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18th Jan 2020

McDonald's accused of avoiding €1bn in taxes

  • Big-Mac maker McDonald's should be included in the EU's tax probes, a new report said Wednesday (Photo: _skynet)

Fast-food giant McDonald’s has avoided paying €1 billion in tax across the EU, and should be included in the EU’s probe on ‘sweet-heart’ tax deals, according to a report published Wednesday (25 February).

The report, published by the European Federation of Public Service Unions, its US-Counterpart and the charity War on Want, accuses McDonald’s of “aggressive and potentially abusive optimisation of its structure which has led to the avoidance of significant amounts of tax across the continent".

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  • (Photo: Fran Simo)

It concludes that “it is likely that the company reached a secret tax deal with Luxembourg”.

In July 2009, the Happy-Meal maker restructured its business by moving its headquarters from London to the Swiss city Geneva.

It also created McD Europe Franchising Sàrl, a Luxembourg-resident intellectual property holding company with a Swiss branch, after the Grand Duchy introduced a tax policy change allowing companies to benefit from significant reductions to their tax rate on income earned from intellectual property.

Luxembourg’s “intellectual property box” rule reduces the normal corporate tax rate on most royalties from 29.2 percent to 5.8 percent of taxable income.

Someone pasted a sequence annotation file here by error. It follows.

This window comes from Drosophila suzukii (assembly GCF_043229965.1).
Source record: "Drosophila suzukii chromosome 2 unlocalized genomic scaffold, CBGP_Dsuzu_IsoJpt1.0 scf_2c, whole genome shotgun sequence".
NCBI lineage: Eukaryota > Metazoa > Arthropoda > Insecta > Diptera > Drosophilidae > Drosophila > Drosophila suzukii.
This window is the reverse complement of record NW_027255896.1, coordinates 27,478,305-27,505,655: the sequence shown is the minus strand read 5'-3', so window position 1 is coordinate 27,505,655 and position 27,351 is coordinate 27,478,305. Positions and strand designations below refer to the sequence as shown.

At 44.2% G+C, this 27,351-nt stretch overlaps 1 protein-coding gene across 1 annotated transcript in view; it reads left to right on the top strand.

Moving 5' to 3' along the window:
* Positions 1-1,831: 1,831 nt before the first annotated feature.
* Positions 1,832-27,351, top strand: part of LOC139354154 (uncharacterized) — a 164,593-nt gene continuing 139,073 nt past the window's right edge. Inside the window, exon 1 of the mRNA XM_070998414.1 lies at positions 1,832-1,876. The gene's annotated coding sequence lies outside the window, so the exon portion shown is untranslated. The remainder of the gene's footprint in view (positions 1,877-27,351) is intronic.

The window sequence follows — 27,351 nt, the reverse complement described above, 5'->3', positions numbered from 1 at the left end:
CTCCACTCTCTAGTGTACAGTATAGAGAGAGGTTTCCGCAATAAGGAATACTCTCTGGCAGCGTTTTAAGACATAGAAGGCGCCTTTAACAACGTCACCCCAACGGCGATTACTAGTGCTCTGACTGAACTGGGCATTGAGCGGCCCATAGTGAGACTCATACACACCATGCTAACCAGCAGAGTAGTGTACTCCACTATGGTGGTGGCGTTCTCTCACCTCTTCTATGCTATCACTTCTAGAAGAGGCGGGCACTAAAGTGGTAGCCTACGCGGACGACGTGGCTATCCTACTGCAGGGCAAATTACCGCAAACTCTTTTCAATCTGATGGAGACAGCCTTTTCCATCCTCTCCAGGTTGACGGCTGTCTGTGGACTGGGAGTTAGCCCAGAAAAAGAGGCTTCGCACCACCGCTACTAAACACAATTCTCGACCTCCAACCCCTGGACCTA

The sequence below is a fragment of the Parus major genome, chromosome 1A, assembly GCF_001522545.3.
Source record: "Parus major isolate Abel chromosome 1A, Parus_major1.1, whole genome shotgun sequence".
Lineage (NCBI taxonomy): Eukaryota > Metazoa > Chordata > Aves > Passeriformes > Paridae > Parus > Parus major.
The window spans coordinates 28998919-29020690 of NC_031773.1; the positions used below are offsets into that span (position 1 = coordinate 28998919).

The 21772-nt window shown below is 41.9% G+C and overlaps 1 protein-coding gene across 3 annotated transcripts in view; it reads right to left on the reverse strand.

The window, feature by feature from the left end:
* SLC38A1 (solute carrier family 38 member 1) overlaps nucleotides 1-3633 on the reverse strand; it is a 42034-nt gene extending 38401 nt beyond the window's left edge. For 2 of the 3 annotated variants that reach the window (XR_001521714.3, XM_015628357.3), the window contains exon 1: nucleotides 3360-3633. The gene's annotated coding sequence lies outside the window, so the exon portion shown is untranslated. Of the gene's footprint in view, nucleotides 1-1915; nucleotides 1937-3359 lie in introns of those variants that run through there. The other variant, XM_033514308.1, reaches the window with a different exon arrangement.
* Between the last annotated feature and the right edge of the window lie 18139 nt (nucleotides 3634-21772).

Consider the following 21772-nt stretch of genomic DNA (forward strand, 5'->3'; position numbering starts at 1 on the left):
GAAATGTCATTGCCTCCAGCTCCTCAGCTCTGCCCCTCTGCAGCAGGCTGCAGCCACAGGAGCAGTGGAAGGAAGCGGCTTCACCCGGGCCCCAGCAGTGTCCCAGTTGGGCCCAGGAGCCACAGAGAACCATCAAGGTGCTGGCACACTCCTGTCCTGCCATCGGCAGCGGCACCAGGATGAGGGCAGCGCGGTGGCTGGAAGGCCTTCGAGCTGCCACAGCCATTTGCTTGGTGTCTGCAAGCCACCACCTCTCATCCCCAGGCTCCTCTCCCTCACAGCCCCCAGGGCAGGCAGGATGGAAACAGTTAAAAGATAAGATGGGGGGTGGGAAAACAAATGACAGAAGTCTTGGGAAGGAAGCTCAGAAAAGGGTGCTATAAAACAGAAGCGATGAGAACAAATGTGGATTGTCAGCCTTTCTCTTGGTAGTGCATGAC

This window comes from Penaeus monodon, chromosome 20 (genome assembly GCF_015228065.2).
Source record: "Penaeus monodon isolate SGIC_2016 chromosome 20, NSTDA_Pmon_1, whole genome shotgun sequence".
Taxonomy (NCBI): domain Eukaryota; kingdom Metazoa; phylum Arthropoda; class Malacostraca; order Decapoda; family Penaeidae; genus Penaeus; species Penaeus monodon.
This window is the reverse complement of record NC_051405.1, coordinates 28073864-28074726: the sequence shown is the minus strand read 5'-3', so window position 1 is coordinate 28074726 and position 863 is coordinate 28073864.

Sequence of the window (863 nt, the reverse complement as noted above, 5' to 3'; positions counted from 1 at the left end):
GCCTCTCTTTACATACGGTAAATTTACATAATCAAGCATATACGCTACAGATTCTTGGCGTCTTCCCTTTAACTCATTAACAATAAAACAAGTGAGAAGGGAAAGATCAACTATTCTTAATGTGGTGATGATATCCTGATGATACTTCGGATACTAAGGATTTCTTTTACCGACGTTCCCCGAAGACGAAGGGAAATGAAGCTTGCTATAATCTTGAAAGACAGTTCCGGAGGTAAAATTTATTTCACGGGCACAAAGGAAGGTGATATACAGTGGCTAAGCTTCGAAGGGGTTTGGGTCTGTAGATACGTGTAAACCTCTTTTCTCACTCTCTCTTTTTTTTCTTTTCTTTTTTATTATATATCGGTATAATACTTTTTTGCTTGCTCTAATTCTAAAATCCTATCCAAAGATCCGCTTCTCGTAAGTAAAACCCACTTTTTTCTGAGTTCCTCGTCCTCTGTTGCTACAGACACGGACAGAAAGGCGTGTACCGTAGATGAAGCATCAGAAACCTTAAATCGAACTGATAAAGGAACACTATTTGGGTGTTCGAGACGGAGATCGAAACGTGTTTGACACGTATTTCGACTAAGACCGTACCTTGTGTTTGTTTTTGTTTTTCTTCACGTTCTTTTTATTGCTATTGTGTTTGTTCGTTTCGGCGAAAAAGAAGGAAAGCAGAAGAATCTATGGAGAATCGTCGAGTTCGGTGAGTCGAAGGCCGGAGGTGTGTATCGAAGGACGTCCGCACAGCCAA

As a result, McDonald’s paid a €16 million tax bill on royalty payments worth more than €3.7 billion, according to the report. In 2013, it paid €3.3 million in taxes across Europe, including a mere €3,000 in Luxembourg.

The company had 13 employees in 2013.

Like other fast-food multinationals, much of McDonald’s profitability depends on its franchising model, under which it receives royalty and rental payments from franchisees, rather than through direct corporate operation of stores. In Europe, almost three quarters of McDonald’s 8,000 stores are operated by franchisees.

The report also asserts that since McDonald’s paid an effective tax rate of 1.4 percent on its earnings, “this suggests that these extremely low tax rates are likely to be the result of a preferential tax deal with Luxembourg that would be similar to those revealed" by a international investigative journalists (ICIJ) late last year.

In a statement, McDonald’s said it had complied with all applicable tax rules, saying: "In addition to paying taxes on profits, we pay significant taxes for employee social contributions, property taxes on real estate and other taxes as required by law."

The European Commission launched a series of investigations last year into whether sweetheart tax deals between Luxembourg and Amazon, and car manufacturer Fiat amounted to illegal state aid. Similar probes are also under-way on the tax arrangements of software giant Apple in Ireland, and Starbucks in the Netherlands.

For its part, the European Parliament set up a Special Committee on Tax Rulings earlier this month.

“There needs to be an informed debate about how much multinational companies contribute to the societies where they operate”, said Nienke Palstra, Senior Policy Officer at Transparency International EU in statement on Wednesday.

“The steady drip-feed of investigations and leaks gives a partial picture at best. A transnational problem needs a transnational solution – that is why the EU must act to ensure that companies report this information as a matter of routine,” she added.

The lobby group wants the European Commission to propose legislation requiring multinational companies to publish country-by-country reports detailing financial data such as revenues, taxes paid and staff numbers on a country-by-country basis, a move which has been backed by the European Parliament.

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